Gli Alpini – part 2 Posted by Serena on Aug 2, 2010 in Culture, History
The scope of the Alpini’s duties goes far beyond their involvement in war, as they are always ready to deal with emergencies such as earthquakes, floods or landslides. In 1873, shortly after they were formed, they promptly helped the population of Alpago, near Belluno in Northern Italy, which was hit by an earthquake. More recently they have been actively involved in UN and NATO peace keeping operations, such as the war in the Balkans and in Afghanistan.
L’Associazione Nazionale Alpini (National Alpine Association) has more than 34000 members throughout Italy. Within the Association there are groups of Donatori di Sangue (blood donors), squadre di soccorso alpino (mountain rescue teams), and gruppi specializzati nel restauro di chiesette, rifugi alpini, monumenti, strade di montagna, ecc. (groups who specialize in the restoration of chapels, mountain refuges, monuments, and mountain roads, etc.)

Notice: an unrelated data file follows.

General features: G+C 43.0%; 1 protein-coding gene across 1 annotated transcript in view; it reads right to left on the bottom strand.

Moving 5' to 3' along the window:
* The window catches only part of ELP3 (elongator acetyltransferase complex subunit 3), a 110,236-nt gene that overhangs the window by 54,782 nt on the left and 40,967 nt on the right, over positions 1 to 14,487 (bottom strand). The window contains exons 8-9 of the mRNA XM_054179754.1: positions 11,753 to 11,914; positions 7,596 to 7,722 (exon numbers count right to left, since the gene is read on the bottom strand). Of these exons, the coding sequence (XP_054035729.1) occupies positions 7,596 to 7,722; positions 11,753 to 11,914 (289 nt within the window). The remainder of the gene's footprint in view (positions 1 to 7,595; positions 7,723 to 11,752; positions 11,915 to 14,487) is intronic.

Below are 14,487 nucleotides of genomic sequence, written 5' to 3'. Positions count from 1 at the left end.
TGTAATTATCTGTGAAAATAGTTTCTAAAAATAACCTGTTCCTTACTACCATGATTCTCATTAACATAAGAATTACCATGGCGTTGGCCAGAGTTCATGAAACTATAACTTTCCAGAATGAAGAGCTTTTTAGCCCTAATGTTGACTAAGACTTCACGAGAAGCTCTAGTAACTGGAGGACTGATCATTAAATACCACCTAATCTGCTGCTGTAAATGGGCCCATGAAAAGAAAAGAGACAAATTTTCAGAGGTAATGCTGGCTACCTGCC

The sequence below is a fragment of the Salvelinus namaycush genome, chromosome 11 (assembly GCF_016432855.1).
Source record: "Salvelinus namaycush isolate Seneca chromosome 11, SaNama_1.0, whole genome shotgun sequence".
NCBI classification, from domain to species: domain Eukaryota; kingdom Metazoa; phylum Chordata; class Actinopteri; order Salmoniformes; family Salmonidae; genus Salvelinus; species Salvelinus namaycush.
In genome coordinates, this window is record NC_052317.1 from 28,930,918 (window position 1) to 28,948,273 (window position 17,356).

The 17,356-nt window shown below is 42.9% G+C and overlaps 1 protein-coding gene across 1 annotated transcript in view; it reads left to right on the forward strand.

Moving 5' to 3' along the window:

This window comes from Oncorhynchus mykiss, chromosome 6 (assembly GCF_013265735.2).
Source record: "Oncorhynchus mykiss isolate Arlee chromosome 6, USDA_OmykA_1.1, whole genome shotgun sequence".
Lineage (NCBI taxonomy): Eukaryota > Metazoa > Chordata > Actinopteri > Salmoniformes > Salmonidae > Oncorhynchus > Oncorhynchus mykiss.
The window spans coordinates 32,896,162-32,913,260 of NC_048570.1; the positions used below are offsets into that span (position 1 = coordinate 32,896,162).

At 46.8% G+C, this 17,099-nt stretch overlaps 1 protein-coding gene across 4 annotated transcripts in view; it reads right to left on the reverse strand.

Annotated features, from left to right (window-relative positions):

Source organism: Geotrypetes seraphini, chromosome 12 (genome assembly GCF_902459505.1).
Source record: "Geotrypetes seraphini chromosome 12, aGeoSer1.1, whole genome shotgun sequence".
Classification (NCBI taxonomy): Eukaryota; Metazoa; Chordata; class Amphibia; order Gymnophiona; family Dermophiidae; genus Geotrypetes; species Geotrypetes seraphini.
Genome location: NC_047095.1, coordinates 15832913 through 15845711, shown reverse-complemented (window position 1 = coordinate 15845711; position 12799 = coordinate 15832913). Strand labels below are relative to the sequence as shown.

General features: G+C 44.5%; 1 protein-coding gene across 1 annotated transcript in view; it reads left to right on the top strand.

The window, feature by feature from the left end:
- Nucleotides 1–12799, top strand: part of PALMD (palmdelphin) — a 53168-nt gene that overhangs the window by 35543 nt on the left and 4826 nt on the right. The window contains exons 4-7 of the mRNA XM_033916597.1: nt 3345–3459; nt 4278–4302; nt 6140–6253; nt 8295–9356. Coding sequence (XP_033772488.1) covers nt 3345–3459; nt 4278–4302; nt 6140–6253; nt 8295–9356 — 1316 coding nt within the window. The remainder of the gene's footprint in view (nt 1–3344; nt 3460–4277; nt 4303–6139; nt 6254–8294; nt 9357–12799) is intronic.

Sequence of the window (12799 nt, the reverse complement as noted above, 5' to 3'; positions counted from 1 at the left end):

The original Alpini uniform was typical of the military uniforms of the 19th century: white trousers and blue jacket. Certainly not very suitable attire for hiding in the mountains, so in July 1905 a battalion experimented with a new grey-green uniform in order to improve their camouflage. In 1908, following the success of the experiment, the whole of the Italian army adopted this color for their uniforms.
The most distinctive part of the Alpini uniform is the hat: il cappello degli Alpini, which is considered a sacred symbol by every Alpino. The hat is shaped like a cupola with a pointed peak. On the left side there is a feather, 25-30 cm long, inclined slightly backward. The type of feather used depends on the rank of the soldier: a black raven feather for the troops, a brown eagle feather for non-commissioned officer and lower grades officers, and a white goose feather for upper grade officer and generals.
When the Alpini were first founded, each company was provided with one mule and a cart in order to transport provisions and materials. In 1888 the mule quota was increased to 8 per company. These tireless hard working animals, perfectly adapted to the alpine terrain on which the Alpini operated, were finally retired in 1991 (not the original ones of course!).
Another important innovation in the equipment of the Alpini was their use of skis: in November 1902, after a trial period the Alpini were given this new and fast mezzo di trasporto (means of transport), which solved the problem of moving quickly on snow!
This is, of course, just a very brief history of the Alpini. If you are interested you can find more about the Alpini here: http://en.wikipedia.org/wiki/Alpini